Feeds

Apple's iPod: ten years old

The gadget that changed the music industry

Internet Security Threat Report 2014

Apple's iconic iPod digital music player will be ten years old on Sunday.

The first model, which contained a 4200rpm, 1.8in Toshiba 5GB hard drive for storage, was announced on Tuesday, 23 October 2001, though didn't find its way into buyers' hands for another couple of weeks or so, on 10 November.

Apple iPod first generation

Design original

Early adopters were treated to a compact player - it was 101 x 61 x 20mm and weighed 186g - kitted out in the glossy white plastic that's now indelibly associated with Apple's music players, though the back panel was highly polished chrome-look stainless steel.

Yes, the now trademark white earphones first appeared bundled with the very first iPod. So too did Apple's compact AC adaptor with a removable pin module to allow it to be connected to power sockets the world over.

Apple iPod first generation and bundled accessories

The first iPod came with 'phones, a Firewire cable and a compact AC adaptor

Above the novel rotating mechanical navwheel - really the only innovation Apple's first iPod brought to the portable music player market - was a 160 x 128 monochrome LCD showing iPod OS 1.0's side-scrolling hierarchical menu structure. It had 32MB of Ram, enough to buffer data for 20 minutes, not only to provide skip protection but also to allow the player to spin down the hard drive and conserve power. It could, Apple claimed, play music for ten hours.

Aimed exclusively at Mac owners - and thereby limiting demand until a Windows-compatible version was launched a year-and-a-half later, in July 2002 - the first iPod, codenamed 'Dulcimer' during development, used Firewire 400 to connect to a host computer, transferring songs far more quickly than the then commonplace USB 1.1 standard allowed. USB 1.1 would have taken hours to transfer the 1000 160Kb/s songs the iPod could hold. Firewire could do it in ten minutes.

Apple iPod first generation

From the first iPod manual. Note the bent-back cover for the Firewire port - this was not present on first-gen iPods

The dock connector, foundation for an entire industry of iPod accessories, didn't debut until April 2003. Firewire support survived to 2007, but by 2005 had been replaced as a song transfer mechanism by USB, continuing from that time solely as a means for charging the player's battery.

By then, the iPod had reached its fifth generation. The original was developed by a team put in place by Apple's then head of hardware, Jon Rubenstein, later of Palm fame. Rubenstein put engineers Tony Fadell and Michael Duhey on the case, with industrial design being handled by Jonathan Ive.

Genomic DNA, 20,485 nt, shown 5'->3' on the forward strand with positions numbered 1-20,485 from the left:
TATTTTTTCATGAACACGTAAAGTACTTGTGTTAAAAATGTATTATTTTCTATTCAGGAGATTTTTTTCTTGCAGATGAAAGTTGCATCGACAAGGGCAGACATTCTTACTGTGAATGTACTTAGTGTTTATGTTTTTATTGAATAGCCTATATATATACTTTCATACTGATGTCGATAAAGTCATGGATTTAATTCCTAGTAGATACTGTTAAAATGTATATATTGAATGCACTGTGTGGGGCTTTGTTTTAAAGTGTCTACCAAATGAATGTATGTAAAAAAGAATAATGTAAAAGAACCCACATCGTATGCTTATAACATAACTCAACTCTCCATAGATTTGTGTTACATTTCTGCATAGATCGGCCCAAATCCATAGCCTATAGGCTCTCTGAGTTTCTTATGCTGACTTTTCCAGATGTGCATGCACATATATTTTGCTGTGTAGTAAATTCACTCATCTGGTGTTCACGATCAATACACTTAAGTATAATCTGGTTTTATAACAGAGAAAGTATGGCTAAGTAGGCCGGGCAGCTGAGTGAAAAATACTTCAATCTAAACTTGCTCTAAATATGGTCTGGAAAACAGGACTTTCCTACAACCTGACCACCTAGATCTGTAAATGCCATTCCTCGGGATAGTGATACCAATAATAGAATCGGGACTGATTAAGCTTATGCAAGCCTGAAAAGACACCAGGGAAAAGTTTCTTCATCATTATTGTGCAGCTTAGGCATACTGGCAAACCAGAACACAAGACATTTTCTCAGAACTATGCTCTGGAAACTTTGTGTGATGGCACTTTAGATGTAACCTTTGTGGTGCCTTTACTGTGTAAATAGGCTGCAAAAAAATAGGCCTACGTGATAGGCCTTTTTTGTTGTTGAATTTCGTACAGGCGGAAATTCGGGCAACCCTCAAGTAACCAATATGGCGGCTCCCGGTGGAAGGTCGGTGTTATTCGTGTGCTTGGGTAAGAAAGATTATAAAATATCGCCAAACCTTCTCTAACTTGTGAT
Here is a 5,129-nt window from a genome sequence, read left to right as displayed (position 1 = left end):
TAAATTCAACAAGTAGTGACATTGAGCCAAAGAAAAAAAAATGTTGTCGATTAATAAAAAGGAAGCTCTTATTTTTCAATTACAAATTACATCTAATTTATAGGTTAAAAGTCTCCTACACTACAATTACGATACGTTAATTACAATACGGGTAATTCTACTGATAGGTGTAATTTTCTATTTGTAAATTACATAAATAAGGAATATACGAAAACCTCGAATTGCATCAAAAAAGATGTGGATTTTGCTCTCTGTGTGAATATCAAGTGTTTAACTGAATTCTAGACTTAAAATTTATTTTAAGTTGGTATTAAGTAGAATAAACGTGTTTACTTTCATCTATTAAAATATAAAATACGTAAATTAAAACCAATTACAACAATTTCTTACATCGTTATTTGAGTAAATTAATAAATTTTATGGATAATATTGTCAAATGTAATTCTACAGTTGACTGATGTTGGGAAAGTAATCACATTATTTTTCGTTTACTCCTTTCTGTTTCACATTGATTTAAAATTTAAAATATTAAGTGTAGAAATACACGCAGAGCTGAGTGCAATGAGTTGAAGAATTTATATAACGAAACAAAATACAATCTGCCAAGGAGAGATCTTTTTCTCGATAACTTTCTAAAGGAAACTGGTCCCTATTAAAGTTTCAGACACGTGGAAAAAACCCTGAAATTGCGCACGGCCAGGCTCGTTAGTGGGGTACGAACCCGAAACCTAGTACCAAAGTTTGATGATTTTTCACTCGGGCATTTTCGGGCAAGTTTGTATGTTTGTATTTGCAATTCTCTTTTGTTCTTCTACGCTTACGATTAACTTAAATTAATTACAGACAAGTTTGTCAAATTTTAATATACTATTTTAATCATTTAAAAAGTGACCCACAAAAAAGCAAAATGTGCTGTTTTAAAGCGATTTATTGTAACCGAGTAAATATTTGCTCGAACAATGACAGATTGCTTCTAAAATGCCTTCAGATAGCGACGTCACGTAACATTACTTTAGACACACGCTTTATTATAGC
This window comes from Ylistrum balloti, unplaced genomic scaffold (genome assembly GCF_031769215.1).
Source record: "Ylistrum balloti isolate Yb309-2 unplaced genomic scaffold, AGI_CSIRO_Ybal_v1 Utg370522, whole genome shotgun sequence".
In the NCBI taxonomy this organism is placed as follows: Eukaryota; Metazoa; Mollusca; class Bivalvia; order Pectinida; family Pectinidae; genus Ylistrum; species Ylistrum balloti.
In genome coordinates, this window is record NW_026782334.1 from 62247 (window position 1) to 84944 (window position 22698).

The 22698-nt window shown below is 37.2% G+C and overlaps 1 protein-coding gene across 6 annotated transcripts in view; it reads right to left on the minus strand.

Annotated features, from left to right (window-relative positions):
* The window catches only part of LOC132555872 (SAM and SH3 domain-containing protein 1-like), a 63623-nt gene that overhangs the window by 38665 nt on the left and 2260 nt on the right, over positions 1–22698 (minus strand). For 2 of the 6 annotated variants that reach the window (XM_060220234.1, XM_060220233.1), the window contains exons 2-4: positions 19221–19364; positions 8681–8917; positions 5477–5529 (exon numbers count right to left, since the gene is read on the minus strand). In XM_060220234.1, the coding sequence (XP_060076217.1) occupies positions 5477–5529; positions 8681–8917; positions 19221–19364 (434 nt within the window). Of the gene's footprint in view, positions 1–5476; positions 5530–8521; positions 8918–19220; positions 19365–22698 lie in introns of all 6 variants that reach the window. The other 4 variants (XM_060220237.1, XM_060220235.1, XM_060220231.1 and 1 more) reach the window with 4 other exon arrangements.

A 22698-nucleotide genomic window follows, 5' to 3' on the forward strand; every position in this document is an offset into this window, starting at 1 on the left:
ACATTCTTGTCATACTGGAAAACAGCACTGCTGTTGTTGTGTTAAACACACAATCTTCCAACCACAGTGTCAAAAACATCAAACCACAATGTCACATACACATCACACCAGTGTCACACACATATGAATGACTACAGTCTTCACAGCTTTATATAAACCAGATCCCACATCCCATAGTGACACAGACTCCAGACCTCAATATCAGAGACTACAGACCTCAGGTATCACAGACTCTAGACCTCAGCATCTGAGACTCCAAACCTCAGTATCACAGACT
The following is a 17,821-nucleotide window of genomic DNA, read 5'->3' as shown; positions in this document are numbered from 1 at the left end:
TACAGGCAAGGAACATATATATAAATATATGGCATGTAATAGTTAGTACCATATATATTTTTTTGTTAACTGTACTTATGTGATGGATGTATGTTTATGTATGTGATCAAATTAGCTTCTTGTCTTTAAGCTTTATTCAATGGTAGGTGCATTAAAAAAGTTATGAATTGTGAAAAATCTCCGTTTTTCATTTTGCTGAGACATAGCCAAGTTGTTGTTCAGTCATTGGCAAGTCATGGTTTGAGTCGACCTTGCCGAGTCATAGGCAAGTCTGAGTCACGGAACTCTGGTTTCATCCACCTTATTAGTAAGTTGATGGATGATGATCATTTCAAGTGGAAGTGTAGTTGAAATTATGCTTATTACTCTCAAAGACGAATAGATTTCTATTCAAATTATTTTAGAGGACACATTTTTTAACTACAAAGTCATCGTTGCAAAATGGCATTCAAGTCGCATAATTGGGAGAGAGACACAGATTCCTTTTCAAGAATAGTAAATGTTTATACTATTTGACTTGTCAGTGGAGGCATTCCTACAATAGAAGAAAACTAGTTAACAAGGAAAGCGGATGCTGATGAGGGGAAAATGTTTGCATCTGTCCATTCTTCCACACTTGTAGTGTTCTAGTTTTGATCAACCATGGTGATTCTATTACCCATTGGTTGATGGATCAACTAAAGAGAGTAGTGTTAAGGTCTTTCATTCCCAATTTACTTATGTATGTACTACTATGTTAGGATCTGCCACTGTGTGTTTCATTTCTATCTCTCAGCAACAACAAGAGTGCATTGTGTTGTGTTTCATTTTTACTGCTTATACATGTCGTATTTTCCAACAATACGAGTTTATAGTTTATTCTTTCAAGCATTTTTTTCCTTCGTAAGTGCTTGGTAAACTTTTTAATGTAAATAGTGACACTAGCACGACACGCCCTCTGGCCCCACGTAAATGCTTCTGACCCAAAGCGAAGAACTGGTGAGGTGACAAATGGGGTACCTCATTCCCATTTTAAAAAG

Internet Security Threat Report 2014

More from The Register

next story
Hi-torque tank engines: EXTREME car hacking with The Register
Bentley found in a hedge gets WW2 lump insertion
What's MISSING on Amazon Fire Phone... and why it WON'T set the world alight
You fought hard and you saved and earned. But all of it's going to burn...
Trousers down for six of the best affordable Androids
Stylish Googlephones for not-so-deep pockets
Download alert: Nearly ALL top 100 Android, iOS paid apps hacked
Attack of the Clones? Yeah, but much, much scarier – report
Fujitsu CTO: We'll be 3D-printing tech execs in 15 years
Fleshy techie disses network neutrality, helmet-less motorcyclists
prev story

Whitepapers

Driving business with continuous operational intelligence
Introducing an innovative approach offered by ExtraHop for producing continuous operational intelligence.
Why CIOs should rethink endpoint data protection in the age of mobility
Assessing trends in data protection, specifically with respect to mobile devices, BYOD, and remote employees.
Forging a new future with identity relationship management
Learn about ForgeRock's next generation IRM platform and how it is designed to empower CEOS's and enterprises to engage with consumers.
Reg Reader Research: SaaS based Email and Office Productivity Tools
Read this Reg reader report which provides advice and guidance for SMBs towards the use of SaaS based email and Office productivity tools.
Mitigating web security risk with SSL certificates
Web-based systems are essential tools for running business processes and delivering services to customers.